A much needed book in the area of social entrepreneurship,
This review is from: How to be a Social Entrepreneur: Make Money and Change the World (Paperback)
Customer review from the Amazon Vine Programme (What's this?)
When I hear "social enterprise" a part of me can't help but feel it's the new "dotcom" bubble: full of nice ideas, cute business models and presented as something rather worthy, exciting and hip but ultimately doomed by its own hype. This book is a nice antidote to all that.
The book is less "feel good" than other books on the subject and, instead, takes a much needed, pragmatic, step-back to consider the bigger picture of running a social BUSINESS. It is a methodical look at all the factors an aspiring social entrepreneur will need to consider: different business structures; writing a business plan; finding funding; selling to customers; managing money; team management; getting publicity and so on.
It's a wake-up call. The author doesn't preach but does show the reader that there is more to social enterprise that simply going out and "doing good". There are many aspects to be considered and many questions that first need to be answered. Some people may begrudge the need to "slow down" and think things through and some might even resent what they see as "negative thinking" but I think they would be making a mistake to ignore these points. (Sorry, "build it and they will come" is not a good start to any business venture)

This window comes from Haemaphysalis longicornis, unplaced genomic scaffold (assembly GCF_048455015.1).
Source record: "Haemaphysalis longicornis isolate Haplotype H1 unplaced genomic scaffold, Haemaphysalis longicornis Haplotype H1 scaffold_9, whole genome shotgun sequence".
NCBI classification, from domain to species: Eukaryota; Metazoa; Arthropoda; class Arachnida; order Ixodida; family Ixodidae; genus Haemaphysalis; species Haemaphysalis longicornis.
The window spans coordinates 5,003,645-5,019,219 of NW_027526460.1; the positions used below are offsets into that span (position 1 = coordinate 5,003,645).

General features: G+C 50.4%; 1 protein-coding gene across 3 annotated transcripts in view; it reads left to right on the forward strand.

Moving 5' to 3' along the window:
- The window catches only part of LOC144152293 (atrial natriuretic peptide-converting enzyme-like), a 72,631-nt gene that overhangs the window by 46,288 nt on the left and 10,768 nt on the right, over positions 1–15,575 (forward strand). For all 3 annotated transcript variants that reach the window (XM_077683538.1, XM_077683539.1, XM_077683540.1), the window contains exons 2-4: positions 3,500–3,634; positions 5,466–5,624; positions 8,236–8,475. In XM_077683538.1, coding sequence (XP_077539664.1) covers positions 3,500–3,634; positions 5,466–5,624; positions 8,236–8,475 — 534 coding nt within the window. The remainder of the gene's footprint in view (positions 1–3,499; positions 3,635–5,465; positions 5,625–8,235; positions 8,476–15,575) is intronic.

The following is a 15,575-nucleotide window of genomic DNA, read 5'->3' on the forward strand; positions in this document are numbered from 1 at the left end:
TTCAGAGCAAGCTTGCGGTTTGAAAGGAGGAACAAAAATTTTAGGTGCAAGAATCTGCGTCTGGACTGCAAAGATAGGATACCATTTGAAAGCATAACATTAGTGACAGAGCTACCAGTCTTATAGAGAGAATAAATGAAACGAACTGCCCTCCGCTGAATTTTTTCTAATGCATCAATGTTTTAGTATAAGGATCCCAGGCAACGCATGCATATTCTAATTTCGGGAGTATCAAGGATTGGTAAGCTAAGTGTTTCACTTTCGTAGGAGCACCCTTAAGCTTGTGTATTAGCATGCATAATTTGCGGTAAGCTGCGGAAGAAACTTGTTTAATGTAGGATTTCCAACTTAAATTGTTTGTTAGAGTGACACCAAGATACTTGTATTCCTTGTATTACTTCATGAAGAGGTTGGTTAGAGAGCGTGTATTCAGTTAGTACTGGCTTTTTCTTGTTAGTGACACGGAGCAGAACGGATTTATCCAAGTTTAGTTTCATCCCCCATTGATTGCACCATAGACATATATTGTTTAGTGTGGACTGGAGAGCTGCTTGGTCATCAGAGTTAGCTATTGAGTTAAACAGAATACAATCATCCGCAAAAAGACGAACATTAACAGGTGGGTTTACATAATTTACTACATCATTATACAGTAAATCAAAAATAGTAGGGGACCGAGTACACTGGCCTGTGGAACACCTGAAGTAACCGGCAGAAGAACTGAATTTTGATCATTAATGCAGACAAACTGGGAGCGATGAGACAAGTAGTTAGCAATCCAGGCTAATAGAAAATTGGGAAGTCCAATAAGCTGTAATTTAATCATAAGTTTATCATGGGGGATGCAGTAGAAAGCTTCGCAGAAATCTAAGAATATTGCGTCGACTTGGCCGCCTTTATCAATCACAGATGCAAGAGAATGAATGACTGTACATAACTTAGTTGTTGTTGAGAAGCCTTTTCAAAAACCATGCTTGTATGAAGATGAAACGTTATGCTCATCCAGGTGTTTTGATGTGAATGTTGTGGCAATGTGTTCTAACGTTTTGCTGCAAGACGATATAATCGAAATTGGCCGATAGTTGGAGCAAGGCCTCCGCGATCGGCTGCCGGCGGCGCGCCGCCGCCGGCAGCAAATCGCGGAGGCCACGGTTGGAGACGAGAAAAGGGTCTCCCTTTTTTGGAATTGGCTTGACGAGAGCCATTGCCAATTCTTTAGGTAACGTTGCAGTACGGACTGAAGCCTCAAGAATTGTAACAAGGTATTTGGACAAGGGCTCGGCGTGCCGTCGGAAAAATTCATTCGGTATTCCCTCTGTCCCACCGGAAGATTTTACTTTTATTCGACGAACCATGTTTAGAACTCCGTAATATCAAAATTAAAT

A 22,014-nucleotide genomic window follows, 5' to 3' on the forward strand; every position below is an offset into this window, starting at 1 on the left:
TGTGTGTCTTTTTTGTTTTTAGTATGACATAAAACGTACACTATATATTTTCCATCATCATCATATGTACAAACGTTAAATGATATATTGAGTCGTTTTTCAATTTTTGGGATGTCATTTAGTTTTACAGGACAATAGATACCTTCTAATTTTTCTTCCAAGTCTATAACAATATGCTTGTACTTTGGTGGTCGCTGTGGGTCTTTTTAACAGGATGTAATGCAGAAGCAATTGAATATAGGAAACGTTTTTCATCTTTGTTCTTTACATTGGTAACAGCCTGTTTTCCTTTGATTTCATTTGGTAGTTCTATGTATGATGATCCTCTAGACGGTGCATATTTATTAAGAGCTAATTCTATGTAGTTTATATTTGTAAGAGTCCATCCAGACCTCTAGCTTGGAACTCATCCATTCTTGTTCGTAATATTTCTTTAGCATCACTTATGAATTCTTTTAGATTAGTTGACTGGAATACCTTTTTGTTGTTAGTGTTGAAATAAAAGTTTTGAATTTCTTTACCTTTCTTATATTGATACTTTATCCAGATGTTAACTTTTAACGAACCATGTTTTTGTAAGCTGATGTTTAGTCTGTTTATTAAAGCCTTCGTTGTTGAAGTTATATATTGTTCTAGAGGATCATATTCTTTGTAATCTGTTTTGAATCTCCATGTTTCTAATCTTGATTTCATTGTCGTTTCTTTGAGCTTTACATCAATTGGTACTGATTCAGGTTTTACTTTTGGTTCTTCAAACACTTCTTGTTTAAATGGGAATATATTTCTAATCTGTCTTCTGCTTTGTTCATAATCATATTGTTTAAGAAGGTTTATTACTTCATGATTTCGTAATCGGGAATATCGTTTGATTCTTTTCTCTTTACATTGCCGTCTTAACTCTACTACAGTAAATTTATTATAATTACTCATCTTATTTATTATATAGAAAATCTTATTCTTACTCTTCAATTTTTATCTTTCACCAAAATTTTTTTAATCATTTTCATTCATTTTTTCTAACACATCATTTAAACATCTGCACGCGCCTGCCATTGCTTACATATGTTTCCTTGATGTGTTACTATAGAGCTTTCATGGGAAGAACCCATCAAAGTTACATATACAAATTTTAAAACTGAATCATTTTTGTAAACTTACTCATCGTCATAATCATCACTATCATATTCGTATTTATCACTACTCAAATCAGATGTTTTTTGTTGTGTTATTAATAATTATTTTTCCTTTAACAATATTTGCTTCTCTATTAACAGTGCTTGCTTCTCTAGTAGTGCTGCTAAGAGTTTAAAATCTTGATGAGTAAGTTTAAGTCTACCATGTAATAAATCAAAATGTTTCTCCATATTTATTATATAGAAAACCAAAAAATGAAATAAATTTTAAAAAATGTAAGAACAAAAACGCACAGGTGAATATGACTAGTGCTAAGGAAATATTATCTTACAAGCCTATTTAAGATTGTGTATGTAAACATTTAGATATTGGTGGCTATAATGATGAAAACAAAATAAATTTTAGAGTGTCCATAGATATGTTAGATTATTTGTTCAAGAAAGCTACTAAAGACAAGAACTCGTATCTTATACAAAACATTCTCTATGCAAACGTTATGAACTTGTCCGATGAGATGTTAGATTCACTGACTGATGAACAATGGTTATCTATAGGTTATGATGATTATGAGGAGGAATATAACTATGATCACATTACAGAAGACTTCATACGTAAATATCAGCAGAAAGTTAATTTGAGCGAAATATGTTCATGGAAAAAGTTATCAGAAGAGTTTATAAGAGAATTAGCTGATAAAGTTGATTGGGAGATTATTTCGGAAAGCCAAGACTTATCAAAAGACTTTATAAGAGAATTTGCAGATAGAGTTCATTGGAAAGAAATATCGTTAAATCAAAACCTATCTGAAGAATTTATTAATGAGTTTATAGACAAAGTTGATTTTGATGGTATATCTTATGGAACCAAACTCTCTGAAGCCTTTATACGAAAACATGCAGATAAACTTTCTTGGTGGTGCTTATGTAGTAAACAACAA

From what I've seen of the social enterprise sector (I'm researching it as a possible career move), it's full of decent people but many of them are so focused on the "social good" aspect that they ignore the "well-run business" portion of the equation. This book redresses the balance.
The author tries to cover a lot of different areas. Whilst some topics are well covered, many are only touched on and you will no doubt need to do further research. The important thing however is that the topic is brought to your attention with a paragraph or two of what to consider and the rest is up to you. However, the book does a good job of having lots of bullet points throughout of the key points in each topic you need to think about.
I imagine some readers may find it dry - and I'm inclined to agree - but it's necessary reading if you're serious about running a successful social business. After all, you can be doing the most worthy work in the world, positively impacting hundreds of people, but if your enterprise fails after a few months due to poor planning or operation, that good is lost.